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Data Protection Commission contacted by Facebook after millions of passwords exposed

The Data Protection Commission says it has been contacted by Facebook after it emerged that millions of users have had their passwords improperly secured.

The social media site has known since January that millions of users' passwords were stored in a readable format on its systems.

Facebook says anyone affected will be notified but it assured there is no evidence any of its employees abused the passwords.

The DPC says it is currently seeking further information about the matter.

Passwords are usually masked in an unreadable format but the social network has admitted hundreds of millions of Facebook Lite users, tens of millions of other Facebook users and tens of thousands of Instagram users may have been affected by the error.

The company said it has fixed the issue since uncovering it but the development will still come as a blow.

Facebook is already dealing with a deluge of problems, most recently its handling of live streams following the Christchurch mosque attack and its response to removing videos.

An investigation carried out by the social network showed no evidence that anyone outside Facebook got hold of the passwords, nor were they abused by staff internally, the firm wrote in a blog post.

Pedro Canahuati, Facebook's vice-president for engineering, security and privacy, said: "As part of a routine security review in January, we found that some user passwords were being stored in a readable format within our internal data storage systems.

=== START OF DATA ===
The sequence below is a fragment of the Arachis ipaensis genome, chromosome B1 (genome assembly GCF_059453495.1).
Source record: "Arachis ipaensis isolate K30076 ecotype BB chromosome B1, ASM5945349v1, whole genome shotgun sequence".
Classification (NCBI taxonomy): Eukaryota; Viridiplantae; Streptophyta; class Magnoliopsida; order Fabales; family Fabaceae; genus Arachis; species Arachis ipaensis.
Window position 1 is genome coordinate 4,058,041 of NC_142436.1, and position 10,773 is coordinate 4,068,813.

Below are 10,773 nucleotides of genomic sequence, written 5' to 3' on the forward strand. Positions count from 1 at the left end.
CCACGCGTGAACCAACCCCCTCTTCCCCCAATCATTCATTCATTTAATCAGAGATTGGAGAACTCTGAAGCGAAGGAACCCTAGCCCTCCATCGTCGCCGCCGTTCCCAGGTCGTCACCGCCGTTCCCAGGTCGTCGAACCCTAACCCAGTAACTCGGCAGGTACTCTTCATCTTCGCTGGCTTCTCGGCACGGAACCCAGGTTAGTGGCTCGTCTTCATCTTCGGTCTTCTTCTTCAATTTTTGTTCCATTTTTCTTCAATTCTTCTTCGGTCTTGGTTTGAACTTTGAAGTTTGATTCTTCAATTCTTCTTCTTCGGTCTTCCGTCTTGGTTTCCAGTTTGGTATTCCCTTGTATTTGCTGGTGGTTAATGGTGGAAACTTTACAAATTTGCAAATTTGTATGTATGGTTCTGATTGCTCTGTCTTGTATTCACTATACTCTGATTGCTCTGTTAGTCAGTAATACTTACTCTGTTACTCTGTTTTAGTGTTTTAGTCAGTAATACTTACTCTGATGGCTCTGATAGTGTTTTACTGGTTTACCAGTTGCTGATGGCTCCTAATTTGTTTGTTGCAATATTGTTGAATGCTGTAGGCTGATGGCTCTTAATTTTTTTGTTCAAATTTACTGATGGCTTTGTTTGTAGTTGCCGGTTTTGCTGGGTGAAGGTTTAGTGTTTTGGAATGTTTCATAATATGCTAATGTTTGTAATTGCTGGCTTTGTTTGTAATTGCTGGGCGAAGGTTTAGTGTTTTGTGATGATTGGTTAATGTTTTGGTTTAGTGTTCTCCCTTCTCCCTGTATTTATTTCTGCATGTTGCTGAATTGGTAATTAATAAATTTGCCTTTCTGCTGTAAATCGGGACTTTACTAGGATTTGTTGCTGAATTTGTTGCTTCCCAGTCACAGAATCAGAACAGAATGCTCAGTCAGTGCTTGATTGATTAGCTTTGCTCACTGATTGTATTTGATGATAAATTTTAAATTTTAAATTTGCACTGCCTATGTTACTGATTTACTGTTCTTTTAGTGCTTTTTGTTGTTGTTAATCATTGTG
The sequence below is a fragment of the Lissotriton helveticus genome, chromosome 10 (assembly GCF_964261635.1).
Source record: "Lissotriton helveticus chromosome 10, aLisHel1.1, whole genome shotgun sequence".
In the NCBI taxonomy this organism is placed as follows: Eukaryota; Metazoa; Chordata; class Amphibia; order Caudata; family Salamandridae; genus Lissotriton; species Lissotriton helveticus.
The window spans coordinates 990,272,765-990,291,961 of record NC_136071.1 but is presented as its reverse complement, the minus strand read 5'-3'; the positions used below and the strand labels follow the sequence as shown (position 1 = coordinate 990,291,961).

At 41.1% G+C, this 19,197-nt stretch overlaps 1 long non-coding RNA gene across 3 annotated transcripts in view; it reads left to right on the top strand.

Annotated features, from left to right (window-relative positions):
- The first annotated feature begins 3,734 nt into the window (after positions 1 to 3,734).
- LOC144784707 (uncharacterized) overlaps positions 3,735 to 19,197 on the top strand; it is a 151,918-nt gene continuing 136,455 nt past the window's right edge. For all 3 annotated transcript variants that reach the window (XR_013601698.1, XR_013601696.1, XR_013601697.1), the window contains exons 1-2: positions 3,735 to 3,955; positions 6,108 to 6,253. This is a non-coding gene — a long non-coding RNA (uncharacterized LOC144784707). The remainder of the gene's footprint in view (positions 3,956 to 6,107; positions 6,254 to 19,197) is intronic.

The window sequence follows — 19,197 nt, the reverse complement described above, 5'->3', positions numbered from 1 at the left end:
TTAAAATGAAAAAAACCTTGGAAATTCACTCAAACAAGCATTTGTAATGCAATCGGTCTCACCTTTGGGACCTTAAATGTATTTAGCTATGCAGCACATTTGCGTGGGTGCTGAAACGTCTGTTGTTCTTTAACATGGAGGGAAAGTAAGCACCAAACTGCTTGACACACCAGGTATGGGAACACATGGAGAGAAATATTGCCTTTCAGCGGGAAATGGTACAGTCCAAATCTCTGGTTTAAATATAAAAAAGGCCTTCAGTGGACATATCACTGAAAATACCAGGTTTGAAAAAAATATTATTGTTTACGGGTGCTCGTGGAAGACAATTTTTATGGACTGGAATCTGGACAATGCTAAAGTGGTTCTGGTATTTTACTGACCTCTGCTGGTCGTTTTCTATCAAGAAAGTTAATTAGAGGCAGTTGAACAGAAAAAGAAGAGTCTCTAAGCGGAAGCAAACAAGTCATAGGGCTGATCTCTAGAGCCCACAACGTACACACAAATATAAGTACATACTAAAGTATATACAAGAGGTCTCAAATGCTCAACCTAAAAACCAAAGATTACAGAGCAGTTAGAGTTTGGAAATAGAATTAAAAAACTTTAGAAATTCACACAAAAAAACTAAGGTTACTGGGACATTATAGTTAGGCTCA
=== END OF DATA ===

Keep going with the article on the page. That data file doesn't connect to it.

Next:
We have fixed these issues and as a precaution we will be notifying everyone whose passwords we have found were stored in this way.

The announcement is the latest in a string of headaches for Facebook chief executive Mark Zuckerberg in recent years, including rampant misinformation spread on the network, breaches of user data and allegations of political manipulation.

In October, Facebook revealed millions of email addresses, phone numbers and other personal user information were compromised during a security breach, affecting as many as 50 million accounts.

Concerned users are being urged to change their password and consider enabling additional security measures such as a security key or two-factor authentication.

PA & Digital Desk